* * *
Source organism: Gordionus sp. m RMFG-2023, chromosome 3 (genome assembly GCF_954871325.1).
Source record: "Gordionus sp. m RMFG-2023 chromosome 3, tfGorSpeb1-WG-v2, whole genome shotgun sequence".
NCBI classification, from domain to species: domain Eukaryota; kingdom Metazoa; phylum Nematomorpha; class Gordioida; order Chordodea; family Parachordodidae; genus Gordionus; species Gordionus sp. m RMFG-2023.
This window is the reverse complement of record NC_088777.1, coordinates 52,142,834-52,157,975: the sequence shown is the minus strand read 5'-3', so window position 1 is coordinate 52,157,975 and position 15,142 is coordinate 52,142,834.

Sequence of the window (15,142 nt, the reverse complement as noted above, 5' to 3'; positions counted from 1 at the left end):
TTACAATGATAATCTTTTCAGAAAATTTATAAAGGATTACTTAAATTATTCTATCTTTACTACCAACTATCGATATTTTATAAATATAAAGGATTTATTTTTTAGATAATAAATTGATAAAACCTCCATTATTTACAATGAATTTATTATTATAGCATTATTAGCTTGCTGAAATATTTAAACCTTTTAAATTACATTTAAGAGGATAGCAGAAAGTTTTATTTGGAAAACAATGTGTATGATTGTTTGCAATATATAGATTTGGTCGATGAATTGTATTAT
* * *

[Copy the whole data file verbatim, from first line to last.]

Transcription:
Source organism: Gordionus sp. m RMFG-2023, chromosome 3 (genome assembly GCF_954871325.1).
Source record: "Gordionus sp. m RMFG-2023 chromosome 3, tfGorSpeb1-WG-v2, whole genome shotgun sequence".
NCBI classification, from domain to species: domain Eukaryota; kingdom Metazoa; phylum Nematomorpha; class Gordioida; order Chordodea; family Parachordodidae; genus Gordionus; species Gordionus sp. m RMFG-2023.
This window is the reverse complement of record NC_088777.1, coordinates 52,142,834-52,157,975: the sequence shown is the minus strand read 5'-3', so window position 1 is coordinate 52,157,975 and position 15,142 is coordinate 52,142,834.

Sequence of the window (15,142 nt, the reverse complement as noted above, 5' to 3'; positions counted from 1 at the left end):
TTACAATGATAATCTTTTCAGAAAATTTATAAAGGATTACTTAAATTATTCTATCTTTACTACCAACTATCGATATTTTATAAATATAAAGGATTTATTTTTTAGATAATAAATTGATAAAACCTCCATTATTTACAATGAATTTATTATTATAGCATTATTAGCTTGCTGAAATATTTAAACCTTTTAAATTACATTTAAGAGGATAGCAGAAAGTTTTATTTGGAAAACAATGTGTATGATTGTTTGCAATATATAGATTTGGTCGATGAATTGTATTAT